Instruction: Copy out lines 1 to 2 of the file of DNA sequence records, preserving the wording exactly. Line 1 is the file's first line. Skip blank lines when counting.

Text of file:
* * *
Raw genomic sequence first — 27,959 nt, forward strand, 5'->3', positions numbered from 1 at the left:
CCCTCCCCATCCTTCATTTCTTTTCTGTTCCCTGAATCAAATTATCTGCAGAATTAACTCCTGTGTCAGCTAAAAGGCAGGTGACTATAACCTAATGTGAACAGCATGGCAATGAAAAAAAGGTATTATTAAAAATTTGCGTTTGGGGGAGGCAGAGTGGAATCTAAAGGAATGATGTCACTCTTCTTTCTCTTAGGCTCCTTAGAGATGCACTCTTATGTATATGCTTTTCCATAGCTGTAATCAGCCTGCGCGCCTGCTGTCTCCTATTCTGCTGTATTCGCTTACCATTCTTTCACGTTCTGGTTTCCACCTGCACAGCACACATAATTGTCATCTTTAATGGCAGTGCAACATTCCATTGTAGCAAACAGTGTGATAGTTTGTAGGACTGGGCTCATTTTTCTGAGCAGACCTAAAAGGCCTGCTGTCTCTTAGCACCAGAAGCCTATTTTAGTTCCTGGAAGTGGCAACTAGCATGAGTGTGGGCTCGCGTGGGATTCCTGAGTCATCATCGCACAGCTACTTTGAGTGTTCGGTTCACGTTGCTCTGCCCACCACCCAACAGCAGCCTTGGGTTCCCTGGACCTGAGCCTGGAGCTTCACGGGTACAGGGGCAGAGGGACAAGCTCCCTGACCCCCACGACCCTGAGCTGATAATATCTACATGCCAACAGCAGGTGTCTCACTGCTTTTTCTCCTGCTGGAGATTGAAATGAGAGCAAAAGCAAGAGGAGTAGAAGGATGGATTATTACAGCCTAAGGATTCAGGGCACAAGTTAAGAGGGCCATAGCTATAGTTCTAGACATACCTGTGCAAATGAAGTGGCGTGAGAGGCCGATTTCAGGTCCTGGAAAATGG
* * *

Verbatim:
Raw genomic sequence first — 27,959 nt, forward strand, 5'->3', positions numbered from 1 at the left:
CCCTCCCCATCCTTCATTTCTTTTCTGTTCCCTGAATCAAATTATCTGCAGAATTAACTCCTGTGTCAGCTAAAAGGCAGGTGACTATAACCTAATGTGAACAGCATGGCAATGAAAAAAAGGTATTATTAAAAATTTGCGTTTGGGGGAGGCAGAGTGGAATCTAAAGGAATGATGTCACTCTTCTTTCTCTTAGGCTCCTTAGAGATGCACTCTTATGTATATGCTTTTCCATAGCTGTAATCAGCCTGCGCGCCTGCTGTCTCCTATTCTGCTGTATTCGCTTACCATTCTTTCACGTTCTGGTTTCCACCTGCACAGCACACATAATTGTCATCTTTAATGGCAGTGCAACATTCCATTGTAGCAAACAGTGTGATAGTTTGTAGGACTGGGCTCATTTTTCTGAGCAGACCTAAAAGGCCTGCTGTCTCTTAGCACCAGAAGCCTATTTTAGTTCCTGGAAGTGGCAACTAGCATGAGTGTGGGCTCGCGTGGGATTCCTGAGTCATCATCGCACAGCTACTTTGAGTGTTCGGTTCACGTTGCTCTGCCCACCACCCAACAGCAGCCTTGGGTTCCCTGGACCTGAGCCTGGAGCTTCACGGGTACAGGGGCAGAGGGACAAGCTCCCTGACCCCCACGACCCTGAGCTGATAATATCTACATGCCAACAGCAGGTGTCTCACTGCTTTTTCTCCTGCTGGAGATTGAAATGAGAGCAAAAGCAAGAGGAGTAGAAGGATGGATTATTACAGCCTAAGGATTCAGGGCACAAGTTAAGAGGGCCATAGCTATAGTTCTAGACATACCTGTGCAAATGAAGTGGCGTGAGAGGCCGATTTCAGGTCCTGGAAAATGG